The Danger of Mines


Now that title got you excited didn’t it?

Its staggering how many homes are affected. 29% of all homes are in coalfield areas and that doesn’t include the other minerals that have been dug out of the ground in the last 1,000 years – salt, tin, chalk, brine…the list goes on.

Britain’s Industrial Revolution was underpinned by coal mining as this fuel drove our economy for hundreds of years. We’re only just ridding ourselves of King Coal preferring cleaner energy solutions.

There are two types of mines at play here. For the past hundred years, we’ve had deep mining where considerable volumes of coal are extracted deep underground. These mines have been well documented by the Coal Association and monitored too.

The main issue here for property owners is subsidence. If you remove a large chunk of the earth deep underground, it will cause movement above. This creates subsidence and claims approaching £10 million have been paid out in the last two years.

The second type of mining is altogether different, dangerous and costly to homeowners. That’s the impact of shallow mining which has occurred unregulated and unrecorded for hundreds of years prior to the deep extraction processes. Some of these mines are a mere metre or so below you. Almost 3 million homes are situated above these identified mines. How many are above anonymous mines, is not known.

The problem for owners here is one word. Sink holes. You’ve seen these in the news. Photos of large holes in the ground where the top soil or road tarmac has just fallen in creating a cavernous hole in the ground. Rarely do actual properties fall into sink holes, although that does happen, the biggest issue for homeowners is access. Each year more than 500 sink holes appear across the UK blocking roads and access to properties. A huge sink hole in St Albans in 2015 denied access to four owners for over two years.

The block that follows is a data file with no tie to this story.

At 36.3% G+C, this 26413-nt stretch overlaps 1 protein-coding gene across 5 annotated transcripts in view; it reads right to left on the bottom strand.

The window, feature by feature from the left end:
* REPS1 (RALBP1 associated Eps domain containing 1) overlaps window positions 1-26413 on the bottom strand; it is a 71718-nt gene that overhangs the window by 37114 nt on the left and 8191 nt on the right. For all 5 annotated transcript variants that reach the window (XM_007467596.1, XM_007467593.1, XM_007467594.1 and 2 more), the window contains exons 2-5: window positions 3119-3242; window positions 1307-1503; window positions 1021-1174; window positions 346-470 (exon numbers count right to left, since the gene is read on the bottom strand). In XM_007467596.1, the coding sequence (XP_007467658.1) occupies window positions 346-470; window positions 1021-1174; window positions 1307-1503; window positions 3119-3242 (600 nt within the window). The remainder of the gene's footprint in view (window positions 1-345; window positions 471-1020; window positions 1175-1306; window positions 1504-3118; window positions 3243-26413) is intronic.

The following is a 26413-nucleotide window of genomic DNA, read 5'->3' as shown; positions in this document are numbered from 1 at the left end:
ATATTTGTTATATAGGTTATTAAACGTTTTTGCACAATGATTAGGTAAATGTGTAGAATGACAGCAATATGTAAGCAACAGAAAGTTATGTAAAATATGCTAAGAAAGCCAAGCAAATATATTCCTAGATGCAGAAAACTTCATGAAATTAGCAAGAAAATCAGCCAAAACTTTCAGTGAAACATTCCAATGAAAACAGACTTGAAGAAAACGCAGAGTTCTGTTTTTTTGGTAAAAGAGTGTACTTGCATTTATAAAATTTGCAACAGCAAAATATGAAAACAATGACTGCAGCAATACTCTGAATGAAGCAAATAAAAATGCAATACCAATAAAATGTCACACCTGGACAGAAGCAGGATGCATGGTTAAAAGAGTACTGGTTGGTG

Let’s not forget the entrance to mines. These mine entry points can be vertical shafts which haven’t been capped correctly or documented at all and can proliferate in areas know for mining.

The lesson for mortgage advisers is to know your area and be able to briefly explain the need for a search. Conveyancers will deal with this, naturally and the Law Society has just opened this up to outside firms who have speeded up the process considerably.

And you may wonder where your next door neighbour’s cat has gone.

No Comments Yet.

Leave a Reply